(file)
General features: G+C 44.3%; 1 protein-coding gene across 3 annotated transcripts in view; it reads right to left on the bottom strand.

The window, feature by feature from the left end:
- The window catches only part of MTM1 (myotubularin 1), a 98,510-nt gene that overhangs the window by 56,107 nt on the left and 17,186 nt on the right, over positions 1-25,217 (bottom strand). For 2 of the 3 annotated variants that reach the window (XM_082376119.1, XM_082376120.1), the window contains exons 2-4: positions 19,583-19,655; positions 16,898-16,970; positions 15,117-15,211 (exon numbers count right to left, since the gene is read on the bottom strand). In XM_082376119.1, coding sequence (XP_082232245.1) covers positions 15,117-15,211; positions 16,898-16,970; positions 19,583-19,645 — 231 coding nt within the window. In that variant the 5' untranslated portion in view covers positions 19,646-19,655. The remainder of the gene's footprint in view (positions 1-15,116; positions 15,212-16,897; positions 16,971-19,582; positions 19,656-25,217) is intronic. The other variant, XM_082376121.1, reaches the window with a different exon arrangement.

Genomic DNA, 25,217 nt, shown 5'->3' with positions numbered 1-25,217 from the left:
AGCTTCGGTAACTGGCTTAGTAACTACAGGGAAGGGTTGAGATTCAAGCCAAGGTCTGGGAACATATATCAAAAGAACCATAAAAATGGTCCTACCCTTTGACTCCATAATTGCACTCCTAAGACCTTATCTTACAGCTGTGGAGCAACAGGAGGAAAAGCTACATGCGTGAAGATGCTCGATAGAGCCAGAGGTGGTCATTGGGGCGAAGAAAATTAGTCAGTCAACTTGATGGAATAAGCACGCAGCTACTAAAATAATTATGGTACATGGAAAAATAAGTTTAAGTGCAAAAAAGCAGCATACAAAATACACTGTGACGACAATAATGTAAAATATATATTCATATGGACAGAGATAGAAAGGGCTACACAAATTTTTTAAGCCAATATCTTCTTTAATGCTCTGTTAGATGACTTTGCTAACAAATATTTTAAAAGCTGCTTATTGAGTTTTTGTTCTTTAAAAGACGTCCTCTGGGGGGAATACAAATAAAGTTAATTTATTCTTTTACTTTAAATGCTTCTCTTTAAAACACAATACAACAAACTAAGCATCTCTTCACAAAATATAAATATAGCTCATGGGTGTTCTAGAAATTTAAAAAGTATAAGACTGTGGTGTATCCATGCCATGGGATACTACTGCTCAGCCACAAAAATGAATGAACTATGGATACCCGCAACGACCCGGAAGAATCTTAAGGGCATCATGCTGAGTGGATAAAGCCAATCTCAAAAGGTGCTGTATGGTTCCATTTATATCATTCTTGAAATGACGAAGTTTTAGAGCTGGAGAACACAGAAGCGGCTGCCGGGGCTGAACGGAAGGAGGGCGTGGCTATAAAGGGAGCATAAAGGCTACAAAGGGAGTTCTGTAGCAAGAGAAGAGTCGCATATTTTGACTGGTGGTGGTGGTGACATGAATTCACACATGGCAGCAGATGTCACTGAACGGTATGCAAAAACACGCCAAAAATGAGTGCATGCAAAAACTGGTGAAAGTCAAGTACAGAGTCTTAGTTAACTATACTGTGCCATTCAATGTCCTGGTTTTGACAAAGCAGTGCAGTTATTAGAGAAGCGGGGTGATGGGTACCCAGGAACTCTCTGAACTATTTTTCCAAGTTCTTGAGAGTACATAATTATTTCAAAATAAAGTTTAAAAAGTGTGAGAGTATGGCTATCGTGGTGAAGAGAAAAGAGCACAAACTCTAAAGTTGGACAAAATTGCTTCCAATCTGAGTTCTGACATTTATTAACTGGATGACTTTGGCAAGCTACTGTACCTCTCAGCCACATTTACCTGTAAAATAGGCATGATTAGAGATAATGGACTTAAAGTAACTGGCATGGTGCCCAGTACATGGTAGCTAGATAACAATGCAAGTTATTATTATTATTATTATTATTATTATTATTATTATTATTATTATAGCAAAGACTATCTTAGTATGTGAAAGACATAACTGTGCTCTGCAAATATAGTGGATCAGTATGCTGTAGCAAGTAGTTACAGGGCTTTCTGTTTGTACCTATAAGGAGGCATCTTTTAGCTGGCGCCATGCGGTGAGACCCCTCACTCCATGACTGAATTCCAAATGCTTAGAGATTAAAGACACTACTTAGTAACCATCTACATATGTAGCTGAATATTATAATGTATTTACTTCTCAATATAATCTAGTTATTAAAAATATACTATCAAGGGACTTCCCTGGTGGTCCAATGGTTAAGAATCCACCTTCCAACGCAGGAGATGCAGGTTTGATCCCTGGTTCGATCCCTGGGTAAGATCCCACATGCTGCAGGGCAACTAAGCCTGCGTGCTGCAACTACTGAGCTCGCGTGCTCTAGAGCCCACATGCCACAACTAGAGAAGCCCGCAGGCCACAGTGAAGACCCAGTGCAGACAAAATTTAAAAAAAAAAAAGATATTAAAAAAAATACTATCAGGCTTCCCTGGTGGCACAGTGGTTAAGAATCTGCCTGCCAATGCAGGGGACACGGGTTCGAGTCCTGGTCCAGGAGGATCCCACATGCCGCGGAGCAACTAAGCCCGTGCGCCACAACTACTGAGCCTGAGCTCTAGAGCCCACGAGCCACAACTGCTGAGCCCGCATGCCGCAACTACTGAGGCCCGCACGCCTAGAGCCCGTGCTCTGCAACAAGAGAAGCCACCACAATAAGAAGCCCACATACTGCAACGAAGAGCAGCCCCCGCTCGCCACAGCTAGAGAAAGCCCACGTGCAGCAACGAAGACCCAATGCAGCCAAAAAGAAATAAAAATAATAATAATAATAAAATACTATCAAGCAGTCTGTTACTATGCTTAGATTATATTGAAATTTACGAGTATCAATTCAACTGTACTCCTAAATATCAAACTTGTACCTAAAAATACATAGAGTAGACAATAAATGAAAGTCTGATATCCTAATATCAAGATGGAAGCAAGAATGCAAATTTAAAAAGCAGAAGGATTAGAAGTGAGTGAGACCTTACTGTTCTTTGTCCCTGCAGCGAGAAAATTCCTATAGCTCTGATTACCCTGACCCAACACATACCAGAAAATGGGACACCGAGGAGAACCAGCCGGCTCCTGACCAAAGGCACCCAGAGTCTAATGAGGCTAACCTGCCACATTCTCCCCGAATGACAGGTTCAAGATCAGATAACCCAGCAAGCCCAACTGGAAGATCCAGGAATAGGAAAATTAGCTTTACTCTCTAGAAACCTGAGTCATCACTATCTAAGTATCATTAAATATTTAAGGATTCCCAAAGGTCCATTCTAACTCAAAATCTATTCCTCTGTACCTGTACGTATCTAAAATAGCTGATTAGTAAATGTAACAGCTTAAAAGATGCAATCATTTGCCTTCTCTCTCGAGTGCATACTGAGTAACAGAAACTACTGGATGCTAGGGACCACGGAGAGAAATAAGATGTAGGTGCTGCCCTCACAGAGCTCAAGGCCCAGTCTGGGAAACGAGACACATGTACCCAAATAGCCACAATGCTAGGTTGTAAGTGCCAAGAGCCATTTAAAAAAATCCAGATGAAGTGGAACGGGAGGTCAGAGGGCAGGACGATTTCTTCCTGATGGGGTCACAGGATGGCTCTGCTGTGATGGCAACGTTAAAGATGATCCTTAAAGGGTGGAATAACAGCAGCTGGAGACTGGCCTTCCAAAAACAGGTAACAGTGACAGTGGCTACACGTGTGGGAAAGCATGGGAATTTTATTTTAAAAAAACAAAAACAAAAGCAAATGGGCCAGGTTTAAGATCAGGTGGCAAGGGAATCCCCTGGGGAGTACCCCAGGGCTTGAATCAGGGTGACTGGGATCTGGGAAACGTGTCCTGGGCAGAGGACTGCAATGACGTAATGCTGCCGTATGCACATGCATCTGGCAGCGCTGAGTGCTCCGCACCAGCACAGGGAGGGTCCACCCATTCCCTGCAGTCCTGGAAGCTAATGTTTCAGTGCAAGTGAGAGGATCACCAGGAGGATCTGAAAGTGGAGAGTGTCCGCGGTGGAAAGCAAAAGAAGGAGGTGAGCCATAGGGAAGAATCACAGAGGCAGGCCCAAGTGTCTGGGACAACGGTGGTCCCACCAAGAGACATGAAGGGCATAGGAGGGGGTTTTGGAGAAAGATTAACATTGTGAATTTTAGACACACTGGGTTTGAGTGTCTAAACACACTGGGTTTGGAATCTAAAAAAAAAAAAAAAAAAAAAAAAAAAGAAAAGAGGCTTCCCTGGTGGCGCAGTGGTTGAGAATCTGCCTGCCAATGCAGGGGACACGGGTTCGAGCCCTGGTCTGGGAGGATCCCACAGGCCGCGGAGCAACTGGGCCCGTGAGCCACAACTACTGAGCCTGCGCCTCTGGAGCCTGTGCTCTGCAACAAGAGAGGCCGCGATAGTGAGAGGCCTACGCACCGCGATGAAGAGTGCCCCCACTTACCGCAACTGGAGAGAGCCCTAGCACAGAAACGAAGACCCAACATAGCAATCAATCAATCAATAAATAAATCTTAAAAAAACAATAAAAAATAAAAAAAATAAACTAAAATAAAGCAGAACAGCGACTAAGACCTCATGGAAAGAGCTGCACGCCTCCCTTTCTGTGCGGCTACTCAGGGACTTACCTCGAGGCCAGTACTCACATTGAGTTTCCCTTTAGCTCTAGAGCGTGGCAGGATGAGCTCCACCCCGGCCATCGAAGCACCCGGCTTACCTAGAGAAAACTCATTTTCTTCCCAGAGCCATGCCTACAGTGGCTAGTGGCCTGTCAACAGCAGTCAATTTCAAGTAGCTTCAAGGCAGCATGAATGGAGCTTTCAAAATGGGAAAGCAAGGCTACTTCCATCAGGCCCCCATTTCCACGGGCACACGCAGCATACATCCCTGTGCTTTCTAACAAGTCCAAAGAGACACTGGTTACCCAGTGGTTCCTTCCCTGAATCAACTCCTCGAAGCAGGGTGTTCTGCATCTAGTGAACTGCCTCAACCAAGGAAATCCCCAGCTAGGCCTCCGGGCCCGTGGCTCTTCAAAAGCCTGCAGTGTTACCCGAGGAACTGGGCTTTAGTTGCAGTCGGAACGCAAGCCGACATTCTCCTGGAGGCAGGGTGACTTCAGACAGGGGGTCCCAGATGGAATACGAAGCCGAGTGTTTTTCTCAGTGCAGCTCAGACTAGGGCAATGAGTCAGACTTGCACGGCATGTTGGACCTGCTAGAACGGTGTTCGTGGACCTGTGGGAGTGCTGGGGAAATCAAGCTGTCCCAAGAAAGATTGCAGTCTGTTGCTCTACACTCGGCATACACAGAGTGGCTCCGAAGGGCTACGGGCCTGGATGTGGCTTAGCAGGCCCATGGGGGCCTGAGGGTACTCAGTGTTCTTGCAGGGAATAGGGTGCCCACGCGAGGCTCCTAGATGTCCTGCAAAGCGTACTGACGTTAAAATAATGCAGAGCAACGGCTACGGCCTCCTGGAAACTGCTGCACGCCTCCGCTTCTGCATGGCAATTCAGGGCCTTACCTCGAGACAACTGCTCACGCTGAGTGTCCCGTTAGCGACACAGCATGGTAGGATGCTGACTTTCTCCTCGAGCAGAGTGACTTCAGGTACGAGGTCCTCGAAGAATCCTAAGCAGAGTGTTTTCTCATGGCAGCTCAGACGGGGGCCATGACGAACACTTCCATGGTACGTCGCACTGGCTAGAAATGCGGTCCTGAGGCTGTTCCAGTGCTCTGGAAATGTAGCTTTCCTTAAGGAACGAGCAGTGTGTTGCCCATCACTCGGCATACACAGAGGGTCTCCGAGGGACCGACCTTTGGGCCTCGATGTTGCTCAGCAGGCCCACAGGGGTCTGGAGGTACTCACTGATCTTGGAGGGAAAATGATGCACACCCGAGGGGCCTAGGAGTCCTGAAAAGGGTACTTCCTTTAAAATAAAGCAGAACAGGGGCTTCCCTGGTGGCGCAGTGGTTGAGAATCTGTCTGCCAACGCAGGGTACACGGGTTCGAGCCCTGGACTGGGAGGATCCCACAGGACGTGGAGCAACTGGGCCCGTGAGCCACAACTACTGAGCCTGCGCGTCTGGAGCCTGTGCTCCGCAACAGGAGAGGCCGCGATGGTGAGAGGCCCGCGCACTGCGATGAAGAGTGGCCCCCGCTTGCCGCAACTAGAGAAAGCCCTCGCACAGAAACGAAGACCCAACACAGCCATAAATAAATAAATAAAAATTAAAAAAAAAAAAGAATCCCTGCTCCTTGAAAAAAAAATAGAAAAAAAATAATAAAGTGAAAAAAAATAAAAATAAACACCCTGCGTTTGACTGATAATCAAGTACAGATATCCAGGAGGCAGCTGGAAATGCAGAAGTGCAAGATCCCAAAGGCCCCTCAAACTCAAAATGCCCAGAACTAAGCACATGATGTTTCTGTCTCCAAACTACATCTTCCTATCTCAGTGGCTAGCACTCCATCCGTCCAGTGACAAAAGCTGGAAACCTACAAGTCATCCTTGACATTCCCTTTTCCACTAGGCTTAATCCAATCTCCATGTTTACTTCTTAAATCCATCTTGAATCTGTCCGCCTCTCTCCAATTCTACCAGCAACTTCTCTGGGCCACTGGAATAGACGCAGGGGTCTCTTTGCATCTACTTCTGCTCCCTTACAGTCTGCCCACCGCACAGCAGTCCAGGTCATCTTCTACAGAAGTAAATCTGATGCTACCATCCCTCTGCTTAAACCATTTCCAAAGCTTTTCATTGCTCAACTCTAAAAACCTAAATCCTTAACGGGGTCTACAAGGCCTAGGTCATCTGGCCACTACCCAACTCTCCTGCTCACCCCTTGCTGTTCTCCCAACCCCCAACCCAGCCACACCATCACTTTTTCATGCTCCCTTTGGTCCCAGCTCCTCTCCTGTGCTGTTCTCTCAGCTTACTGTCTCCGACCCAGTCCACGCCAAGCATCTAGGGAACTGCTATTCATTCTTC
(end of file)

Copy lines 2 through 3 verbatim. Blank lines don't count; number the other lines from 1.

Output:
The window, feature by feature from the left end:
- The window catches only part of MTM1 (myotubularin 1), a 98,510-nt gene that overhangs the window by 56,107 nt on the left and 17,186 nt on the right, over positions 1-25,217 (bottom strand). For 2 of the 3 annotated variants that reach the window (XM_082376119.1, XM_082376120.1), the window contains exons 2-4: positions 19,583-19,655; positions 16,898-16,970; positions 15,117-15,211 (exon numbers count right to left, since the gene is read on the bottom strand). In XM_082376119.1, coding sequence (XP_082232245.1) covers positions 15,117-15,211; positions 16,898-16,970; positions 19,583-19,645 — 231 coding nt within the window. In that variant the 5' untranslated portion in view covers positions 19,646-19,655. The remainder of the gene's footprint in view (positions 1-15,116; positions 15,212-16,897; positions 16,971-19,582; positions 19,656-25,217) is intronic. The other variant, XM_082376121.1, reaches the window with a different exon arrangement.